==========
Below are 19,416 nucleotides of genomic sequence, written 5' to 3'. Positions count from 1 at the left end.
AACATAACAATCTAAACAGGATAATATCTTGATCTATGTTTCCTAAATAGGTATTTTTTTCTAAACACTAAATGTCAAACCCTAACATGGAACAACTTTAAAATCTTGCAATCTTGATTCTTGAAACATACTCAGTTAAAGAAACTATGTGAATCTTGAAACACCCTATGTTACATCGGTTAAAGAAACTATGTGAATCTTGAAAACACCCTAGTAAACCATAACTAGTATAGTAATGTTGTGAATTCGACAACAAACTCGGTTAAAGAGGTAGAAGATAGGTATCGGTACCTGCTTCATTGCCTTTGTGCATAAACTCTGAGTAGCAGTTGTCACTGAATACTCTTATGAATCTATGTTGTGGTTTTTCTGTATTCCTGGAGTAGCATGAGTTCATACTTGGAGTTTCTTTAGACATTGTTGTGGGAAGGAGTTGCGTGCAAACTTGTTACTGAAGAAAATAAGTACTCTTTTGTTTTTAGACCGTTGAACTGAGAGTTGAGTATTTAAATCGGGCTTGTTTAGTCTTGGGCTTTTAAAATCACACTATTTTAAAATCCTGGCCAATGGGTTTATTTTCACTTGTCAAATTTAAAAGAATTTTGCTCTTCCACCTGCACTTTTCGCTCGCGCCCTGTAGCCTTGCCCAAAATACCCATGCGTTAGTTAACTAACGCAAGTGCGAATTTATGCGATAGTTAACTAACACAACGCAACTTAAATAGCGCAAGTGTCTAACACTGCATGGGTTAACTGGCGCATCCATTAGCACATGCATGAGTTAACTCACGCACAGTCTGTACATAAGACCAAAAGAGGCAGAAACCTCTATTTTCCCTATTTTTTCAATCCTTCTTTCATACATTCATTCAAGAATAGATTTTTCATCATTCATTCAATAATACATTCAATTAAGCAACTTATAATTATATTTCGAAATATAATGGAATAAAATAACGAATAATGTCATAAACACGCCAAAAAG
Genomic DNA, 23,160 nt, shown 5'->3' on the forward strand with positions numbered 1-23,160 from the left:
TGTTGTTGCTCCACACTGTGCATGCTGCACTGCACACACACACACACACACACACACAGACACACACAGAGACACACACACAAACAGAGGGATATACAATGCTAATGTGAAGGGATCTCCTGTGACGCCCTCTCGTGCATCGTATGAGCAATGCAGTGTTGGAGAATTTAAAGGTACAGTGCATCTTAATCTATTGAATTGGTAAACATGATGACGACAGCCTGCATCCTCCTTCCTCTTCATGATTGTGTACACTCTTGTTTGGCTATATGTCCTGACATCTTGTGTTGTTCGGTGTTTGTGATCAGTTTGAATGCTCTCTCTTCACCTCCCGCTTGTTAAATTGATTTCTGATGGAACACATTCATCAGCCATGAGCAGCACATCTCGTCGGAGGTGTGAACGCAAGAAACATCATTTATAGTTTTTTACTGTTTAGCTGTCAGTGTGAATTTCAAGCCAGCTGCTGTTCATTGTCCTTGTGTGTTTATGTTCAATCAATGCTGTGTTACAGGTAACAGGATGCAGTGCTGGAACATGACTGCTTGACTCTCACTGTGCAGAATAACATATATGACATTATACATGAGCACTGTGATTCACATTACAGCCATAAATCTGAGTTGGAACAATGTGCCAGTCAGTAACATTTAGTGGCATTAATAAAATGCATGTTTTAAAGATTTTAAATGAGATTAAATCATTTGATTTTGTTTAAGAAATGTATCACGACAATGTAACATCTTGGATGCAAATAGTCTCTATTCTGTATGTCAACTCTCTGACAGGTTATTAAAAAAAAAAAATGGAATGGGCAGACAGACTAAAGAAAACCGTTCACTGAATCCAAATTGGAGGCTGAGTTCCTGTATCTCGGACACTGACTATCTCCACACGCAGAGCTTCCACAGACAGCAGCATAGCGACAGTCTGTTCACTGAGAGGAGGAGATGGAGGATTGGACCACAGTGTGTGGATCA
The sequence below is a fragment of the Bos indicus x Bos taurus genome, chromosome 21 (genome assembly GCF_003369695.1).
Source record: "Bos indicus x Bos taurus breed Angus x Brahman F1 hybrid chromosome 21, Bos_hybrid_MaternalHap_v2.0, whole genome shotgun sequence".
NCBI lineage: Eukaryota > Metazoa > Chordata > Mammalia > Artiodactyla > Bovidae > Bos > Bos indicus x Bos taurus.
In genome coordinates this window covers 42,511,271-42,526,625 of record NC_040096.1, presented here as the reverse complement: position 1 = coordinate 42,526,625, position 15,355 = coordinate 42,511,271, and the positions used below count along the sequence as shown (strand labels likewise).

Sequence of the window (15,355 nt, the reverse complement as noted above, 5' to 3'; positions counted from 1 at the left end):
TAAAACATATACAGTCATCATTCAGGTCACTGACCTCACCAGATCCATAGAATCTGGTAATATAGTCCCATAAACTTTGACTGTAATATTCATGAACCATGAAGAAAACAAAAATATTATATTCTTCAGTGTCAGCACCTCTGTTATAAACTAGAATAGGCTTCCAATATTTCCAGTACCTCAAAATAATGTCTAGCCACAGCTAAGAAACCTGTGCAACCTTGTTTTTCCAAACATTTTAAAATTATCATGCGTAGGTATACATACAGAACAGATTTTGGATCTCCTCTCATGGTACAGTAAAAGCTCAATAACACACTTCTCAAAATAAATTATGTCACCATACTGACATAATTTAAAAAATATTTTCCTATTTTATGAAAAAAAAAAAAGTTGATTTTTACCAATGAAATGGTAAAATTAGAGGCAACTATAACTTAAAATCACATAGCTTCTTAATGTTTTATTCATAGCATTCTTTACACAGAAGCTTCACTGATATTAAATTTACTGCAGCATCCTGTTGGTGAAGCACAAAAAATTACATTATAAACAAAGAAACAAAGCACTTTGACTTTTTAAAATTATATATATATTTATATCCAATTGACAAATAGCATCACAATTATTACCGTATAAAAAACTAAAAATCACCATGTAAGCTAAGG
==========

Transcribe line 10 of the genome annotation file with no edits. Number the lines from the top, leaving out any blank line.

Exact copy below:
TAAAACATATACAGTCATCATTCAGGTCACTGACCTCACCAGATCCATAGAATCTGGTAATATAGTCCCATAAACTTTGACTGTAATATTCATGAACCATGAAGAAAACAAAAATATTATATTCTTCAGTGTCAGCACCTCTGTTATAAACTAGAATAGGCTTCCAATATTTCCAGTACCTCAAAATAATGTCTAGCCACAGCTAAGAAACCTGTGCAACCTTGTTTTTCCAAACATTTTAAAATTATCATGCGTAGGTATACATACAGAACAGATTTTGGATCTCCTCTCATGGTACAGTAAAAGCTCAATAACACACTTCTCAAAATAAATTATGTCACCATACTGACATAATTTAAAAAATATTTTCCTATTTTATGAAAAAAAAAAAAGTTGATTTTTACCAATGAAATGGTAAAATTAGAGGCAACTATAACTTAAAATCACATAGCTTCTTAATGTTTTATTCATAGCATTCTTTACACAGAAGCTTCACTGATATTAAATTTACTGCAGCATCCTGTTGGTGAAGCACAAAAAATTACATTATAAACAAAGAAACAAAGCACTTTGACTTTTTAAAATTATATATATATTTATATCCAATTGACAAATAGCATCACAATTATTACCGTATAAAAAACTAAAAATCACCATGTAAGCTAAGG